As a contributor for eHow, I was contacted a few weeks ago to participate in a #ProjectThrowdown Challenge against 5 other bloggers and eHow contributors. I was so excited to be included! It was our challenge to create a home decor project using our imagination and ALL of these specific materials:
1. Ikea Lack Table
2. One sonotube
3. Paint, stain or decoupage
The winner is determined by whoever has the most pins and shares, so if you love this, will you pretty please vote by pinning/sharing? Whoever has the most pins/shares will be featured in eHow’s homepage and will be in their newsletter!
So, back to those materials…
I was seriously scratching my head for awhile with that list. I mean… chains and sonotubes? I had to google sonotube, since I had never even heard of it before haha!
But, inspiration finally hit and being a furniture gal, this is what I created:
And here is the tutorial!
Supplies you will need:
Ikea Lack end table
#31 Cathedral Chain, brass finish, 28 links
16 Metal Screw Eye Hooks, #216 – 1/2″ x 1/2″
2×2 poplar piece of wood, 3 feet
4- 2 1/2″ pocket hole screws
White spray paint
Glossy clear coat spray
Tools you will need:
Sandpaper, 220 grit
Kreg Jig pockethole system
1/16″ drill bit
Mark 1″ wide on the sonotube and cut out with a jigsaw. You will need to start it out with a hack-saw, then once a hole is made, insert saw blade of jigsaw. Make two of these, and sand down the fuzzy edges with 220 grit sandpaper.
Measure the distance between the legs of the assembled Ikea Lack Table (about 17.5″) and cut out 2 from the the poplar 2×2 to that length.
Using a Kreg Jig Pockethole System, drill 1 1/2″ pocketholes on either end of the poplar 2x2s that were cut out in Step 2.
Lay the table on it’s side. Take one of the 2×2 poplar pieces and put a bit of glue on either end where it will attach to the legs. Lay the board with the pocketholes facing toward you, in between two of the legs, flush with the bottom, and clamp. Attach 2×2 to legs with 2 1/2″ pockethole screw on either end. Repeat for opposite side of table.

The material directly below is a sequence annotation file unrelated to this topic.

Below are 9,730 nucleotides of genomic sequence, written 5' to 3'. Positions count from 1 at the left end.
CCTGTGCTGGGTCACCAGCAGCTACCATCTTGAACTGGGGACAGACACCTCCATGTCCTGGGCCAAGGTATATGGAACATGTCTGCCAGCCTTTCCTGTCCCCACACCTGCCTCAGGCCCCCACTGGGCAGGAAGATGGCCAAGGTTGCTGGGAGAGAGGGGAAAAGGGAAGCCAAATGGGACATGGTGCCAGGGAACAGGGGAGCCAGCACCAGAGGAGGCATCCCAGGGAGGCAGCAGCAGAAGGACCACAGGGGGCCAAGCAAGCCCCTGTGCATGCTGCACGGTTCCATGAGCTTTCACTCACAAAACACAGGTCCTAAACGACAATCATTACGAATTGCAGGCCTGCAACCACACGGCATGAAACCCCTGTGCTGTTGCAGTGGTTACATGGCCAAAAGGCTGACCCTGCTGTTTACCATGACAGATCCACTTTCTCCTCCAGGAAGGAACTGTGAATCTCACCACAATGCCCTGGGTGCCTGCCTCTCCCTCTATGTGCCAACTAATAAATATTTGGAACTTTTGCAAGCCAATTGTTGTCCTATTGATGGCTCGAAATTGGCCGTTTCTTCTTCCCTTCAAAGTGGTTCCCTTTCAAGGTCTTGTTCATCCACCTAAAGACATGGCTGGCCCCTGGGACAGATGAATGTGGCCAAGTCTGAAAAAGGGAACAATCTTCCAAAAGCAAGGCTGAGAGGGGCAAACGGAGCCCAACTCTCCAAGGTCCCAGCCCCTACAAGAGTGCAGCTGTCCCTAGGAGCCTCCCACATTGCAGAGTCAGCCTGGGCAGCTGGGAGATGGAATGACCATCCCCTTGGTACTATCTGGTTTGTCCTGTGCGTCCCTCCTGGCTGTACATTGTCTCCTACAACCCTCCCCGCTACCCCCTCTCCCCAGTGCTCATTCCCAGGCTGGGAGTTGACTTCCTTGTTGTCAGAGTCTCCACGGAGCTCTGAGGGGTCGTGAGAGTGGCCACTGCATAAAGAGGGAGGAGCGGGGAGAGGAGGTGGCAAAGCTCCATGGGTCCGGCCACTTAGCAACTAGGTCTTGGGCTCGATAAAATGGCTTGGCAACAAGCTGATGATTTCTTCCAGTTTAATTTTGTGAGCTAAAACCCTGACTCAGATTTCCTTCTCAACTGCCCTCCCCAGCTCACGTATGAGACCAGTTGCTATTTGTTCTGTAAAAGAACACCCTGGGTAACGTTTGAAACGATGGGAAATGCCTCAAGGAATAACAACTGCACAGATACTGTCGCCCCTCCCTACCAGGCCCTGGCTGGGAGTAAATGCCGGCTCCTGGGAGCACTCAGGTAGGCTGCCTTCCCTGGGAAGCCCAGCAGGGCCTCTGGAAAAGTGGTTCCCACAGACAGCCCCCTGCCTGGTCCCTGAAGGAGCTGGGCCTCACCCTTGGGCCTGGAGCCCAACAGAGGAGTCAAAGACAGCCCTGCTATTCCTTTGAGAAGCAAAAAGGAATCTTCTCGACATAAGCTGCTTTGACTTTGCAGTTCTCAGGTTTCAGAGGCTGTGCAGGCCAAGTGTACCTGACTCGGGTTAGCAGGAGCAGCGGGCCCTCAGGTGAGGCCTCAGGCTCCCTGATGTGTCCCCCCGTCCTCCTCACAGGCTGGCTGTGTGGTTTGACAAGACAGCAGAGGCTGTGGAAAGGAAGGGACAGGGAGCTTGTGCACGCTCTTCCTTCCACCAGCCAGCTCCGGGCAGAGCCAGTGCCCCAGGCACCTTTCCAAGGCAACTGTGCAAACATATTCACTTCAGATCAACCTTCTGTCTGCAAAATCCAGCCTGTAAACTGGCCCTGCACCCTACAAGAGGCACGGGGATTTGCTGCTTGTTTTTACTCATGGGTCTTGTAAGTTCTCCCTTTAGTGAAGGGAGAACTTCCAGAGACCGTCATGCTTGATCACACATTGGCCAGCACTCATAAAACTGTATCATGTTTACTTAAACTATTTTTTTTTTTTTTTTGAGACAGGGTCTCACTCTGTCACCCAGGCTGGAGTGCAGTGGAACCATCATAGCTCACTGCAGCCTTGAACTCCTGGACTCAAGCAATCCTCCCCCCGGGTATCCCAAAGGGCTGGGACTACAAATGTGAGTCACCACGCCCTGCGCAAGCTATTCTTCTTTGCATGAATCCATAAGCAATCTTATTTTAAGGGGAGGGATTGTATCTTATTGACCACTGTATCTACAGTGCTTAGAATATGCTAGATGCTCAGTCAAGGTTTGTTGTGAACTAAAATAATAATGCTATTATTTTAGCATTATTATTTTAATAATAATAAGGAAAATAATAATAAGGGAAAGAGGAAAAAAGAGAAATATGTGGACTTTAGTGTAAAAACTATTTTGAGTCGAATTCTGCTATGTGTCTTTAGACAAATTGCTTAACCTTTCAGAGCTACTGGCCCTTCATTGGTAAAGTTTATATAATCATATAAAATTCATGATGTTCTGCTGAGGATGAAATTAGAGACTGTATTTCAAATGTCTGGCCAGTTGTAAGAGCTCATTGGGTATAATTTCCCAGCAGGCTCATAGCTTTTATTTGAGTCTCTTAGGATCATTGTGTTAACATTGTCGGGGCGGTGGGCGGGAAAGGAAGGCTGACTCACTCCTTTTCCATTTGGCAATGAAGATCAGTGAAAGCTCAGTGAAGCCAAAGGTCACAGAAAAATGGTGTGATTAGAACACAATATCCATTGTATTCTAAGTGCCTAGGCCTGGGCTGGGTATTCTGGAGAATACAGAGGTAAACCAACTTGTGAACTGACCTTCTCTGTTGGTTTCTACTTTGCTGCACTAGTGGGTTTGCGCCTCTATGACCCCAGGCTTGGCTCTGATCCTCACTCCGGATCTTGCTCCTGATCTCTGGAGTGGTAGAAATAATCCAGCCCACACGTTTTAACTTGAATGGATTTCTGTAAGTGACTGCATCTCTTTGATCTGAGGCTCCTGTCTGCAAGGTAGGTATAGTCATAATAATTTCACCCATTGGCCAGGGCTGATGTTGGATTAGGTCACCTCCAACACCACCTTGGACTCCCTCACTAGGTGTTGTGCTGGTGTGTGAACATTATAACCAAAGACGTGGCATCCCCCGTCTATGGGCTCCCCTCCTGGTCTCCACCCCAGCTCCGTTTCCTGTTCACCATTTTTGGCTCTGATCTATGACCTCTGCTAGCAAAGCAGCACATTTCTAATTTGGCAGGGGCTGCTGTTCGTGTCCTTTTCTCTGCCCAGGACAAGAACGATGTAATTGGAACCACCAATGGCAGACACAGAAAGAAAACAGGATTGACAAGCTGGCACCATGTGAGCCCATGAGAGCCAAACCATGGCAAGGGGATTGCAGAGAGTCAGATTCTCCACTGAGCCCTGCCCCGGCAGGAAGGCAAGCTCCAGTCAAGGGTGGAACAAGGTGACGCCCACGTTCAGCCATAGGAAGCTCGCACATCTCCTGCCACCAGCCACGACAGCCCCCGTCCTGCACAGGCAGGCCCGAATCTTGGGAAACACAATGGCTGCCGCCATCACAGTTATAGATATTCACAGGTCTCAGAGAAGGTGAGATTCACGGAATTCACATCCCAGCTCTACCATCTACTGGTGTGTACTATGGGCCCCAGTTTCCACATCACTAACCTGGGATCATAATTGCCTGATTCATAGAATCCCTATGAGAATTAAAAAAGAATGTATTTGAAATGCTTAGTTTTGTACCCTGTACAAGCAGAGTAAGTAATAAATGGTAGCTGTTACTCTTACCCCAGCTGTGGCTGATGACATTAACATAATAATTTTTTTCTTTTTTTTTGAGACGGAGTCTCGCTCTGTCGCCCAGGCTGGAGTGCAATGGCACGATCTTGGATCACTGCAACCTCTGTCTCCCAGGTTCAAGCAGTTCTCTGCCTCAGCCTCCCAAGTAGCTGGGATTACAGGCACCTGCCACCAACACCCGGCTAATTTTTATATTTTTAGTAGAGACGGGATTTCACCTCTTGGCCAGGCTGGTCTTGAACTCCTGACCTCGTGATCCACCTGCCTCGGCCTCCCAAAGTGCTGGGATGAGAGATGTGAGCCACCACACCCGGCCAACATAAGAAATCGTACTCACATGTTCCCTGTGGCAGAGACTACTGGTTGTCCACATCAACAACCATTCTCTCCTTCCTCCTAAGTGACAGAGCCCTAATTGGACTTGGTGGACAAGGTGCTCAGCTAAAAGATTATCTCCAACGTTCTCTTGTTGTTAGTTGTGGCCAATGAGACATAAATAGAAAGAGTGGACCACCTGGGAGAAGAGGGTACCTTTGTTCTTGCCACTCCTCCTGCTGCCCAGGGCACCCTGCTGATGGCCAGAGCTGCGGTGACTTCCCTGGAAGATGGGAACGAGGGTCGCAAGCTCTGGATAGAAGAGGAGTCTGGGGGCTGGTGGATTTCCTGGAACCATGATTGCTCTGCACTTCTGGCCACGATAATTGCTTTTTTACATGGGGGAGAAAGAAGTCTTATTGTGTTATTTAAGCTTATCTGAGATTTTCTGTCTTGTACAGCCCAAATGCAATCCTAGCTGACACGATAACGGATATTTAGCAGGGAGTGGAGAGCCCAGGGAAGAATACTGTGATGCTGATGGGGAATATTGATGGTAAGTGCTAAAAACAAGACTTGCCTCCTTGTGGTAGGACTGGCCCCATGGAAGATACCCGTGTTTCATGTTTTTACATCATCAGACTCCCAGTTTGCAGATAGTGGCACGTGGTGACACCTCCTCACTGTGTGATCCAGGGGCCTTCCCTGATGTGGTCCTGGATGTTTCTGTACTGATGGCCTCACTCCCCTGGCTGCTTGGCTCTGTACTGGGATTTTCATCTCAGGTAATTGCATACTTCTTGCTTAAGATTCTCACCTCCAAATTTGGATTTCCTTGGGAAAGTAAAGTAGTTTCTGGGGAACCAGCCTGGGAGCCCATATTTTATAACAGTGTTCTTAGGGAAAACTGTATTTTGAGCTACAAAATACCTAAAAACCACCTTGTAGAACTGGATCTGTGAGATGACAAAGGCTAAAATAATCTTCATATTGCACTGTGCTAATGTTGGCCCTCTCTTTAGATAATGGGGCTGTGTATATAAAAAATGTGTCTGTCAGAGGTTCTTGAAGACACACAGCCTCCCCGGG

Mark the center of the poplar 2×2 that you just attached, and the center of both legs and the underside of the table, directly parallel to the base 2×2 that was attached, on both sides. Pre-drill holes for the screw eye hooks using the 1/16 drill bit in the center marks you just made.
Screw the eye hooks in with you fingers, into the pre-drilled holes.
Measure the diameter of the cut sonotube. It should be about 2 feet. Mark your starting point, and mark every 6 inches around. Screw in the eye hooks at these marks.
Using pliers, bend open the chain link, so that you can remove 2, 4 link lengths, and 2 3 link lengths. Leave the link on either end of each length open. Say that 10 times fast haha! Then attach each end to the screw eye hooks on the sonotube and the table. As you pull the links to attach them to the eye hooks, you will notice the sonotube changing shape a bit from a circle to an oblong shape. This is the beauty of using a sonotube! Use pliers to close links once attached.
Wrap chains in painter’s tape and paint with white spray paint. Give the entire table and sonotubes at least 2 coats, allowing them to dry at least 2 hours between coats. Sand the sonotube lightly on the edges to remove any fuzziness.
Finish with 2 coats of glossy clear coat spray in a can (allowing 1 hour dry time between coats). Allow to dry and cure 24-48 hours before bringing into your home and placing items on top.
I like how inexpensive the materials used were, but how classy and expensive the final result is!
You could use different chain than I did, but I prefer this shape of this Cathedral chain, and I especially love the brass finish.. it is what makes it have a bit of a vintage mod feel.
If you look really closely, you can see the slight crease on some parts of the sonotube, but most people wouldn’t notice that, especially if they don’t get down on hands and knees inspecting your table! 😉
So, what do you think?
Like I mentioned above, the designer with the most pins/regrams/shares will be the winner of this #ProjectThrowdown. So don’t forget to utilize the sharing buttons below to help me out!
Check out eHow’s curated article on the #ProjectThrowdown HERE!
P.S. Here are the other designers that participated in the challenge if you want to check them out (but come back and vote for me ;)):